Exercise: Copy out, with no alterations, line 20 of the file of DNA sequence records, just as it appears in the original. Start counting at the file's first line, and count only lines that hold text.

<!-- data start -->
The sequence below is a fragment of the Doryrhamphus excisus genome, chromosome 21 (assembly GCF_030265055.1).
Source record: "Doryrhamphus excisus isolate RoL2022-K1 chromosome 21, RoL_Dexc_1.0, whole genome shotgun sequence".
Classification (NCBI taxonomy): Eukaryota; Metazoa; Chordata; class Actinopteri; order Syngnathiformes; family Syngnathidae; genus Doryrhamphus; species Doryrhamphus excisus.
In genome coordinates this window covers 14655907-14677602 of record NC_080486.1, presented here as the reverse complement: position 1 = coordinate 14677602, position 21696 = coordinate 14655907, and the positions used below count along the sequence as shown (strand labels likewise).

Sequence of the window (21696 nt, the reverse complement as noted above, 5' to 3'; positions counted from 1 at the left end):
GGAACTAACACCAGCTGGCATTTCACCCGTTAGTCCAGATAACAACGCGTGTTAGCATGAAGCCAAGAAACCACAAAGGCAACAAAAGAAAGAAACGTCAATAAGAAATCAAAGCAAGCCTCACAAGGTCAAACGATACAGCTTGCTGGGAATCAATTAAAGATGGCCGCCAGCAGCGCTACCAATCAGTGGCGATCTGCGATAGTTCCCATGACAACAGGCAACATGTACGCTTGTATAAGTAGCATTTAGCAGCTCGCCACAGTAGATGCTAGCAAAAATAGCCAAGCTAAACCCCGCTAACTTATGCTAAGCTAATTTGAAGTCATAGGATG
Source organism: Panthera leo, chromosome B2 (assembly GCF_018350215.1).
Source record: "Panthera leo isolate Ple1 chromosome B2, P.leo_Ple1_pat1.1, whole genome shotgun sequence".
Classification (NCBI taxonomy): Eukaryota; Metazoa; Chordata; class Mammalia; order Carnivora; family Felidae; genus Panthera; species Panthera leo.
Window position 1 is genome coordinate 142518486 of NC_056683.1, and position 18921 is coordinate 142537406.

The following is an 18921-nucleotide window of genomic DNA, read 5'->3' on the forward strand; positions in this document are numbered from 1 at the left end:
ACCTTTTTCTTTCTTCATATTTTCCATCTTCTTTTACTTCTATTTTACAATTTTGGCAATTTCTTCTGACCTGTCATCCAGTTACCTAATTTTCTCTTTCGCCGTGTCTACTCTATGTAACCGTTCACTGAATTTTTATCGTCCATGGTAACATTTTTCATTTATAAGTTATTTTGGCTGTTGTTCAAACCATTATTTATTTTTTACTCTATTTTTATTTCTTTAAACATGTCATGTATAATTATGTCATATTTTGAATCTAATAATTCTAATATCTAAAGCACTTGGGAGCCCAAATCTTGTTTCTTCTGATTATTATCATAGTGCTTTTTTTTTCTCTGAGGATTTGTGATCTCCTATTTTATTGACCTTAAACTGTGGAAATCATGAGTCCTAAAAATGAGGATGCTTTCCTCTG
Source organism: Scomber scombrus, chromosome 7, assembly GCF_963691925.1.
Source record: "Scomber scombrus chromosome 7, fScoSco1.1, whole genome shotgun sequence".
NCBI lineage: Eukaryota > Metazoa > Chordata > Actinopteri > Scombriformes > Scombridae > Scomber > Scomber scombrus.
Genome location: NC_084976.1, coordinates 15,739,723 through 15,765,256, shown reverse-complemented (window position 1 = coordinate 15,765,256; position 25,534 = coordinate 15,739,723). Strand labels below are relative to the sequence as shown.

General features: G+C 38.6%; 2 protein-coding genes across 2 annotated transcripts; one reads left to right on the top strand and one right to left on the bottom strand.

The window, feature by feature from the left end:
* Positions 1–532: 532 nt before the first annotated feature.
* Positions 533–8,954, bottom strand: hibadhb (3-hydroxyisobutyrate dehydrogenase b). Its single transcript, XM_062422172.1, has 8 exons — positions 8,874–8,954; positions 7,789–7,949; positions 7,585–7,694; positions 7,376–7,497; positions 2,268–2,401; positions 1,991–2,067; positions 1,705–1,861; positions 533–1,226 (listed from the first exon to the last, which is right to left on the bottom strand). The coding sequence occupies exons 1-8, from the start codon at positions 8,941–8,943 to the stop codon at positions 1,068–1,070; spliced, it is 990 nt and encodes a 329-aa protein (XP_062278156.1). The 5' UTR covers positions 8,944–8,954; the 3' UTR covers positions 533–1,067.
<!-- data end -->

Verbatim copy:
* Positions 533–8,954, bottom strand: hibadhb (3-hydroxyisobutyrate dehydrogenase b). Its single transcript, XM_062422172.1, has 8 exons — positions 8,874–8,954; positions 7,789–7,949; positions 7,585–7,694; positions 7,376–7,497; positions 2,268–2,401; positions 1,991–2,067; positions 1,705–1,861; positions 533–1,226 (listed from the first exon to the last, which is right to left on the bottom strand). The coding sequence occupies exons 1-8, from the start codon at positions 8,941–8,943 to the stop codon at positions 1,068–1,070; spliced, it is 990 nt and encodes a 329-aa protein (XP_062278156.1). The 5' UTR covers positions 8,944–8,954; the 3' UTR covers positions 533–1,067.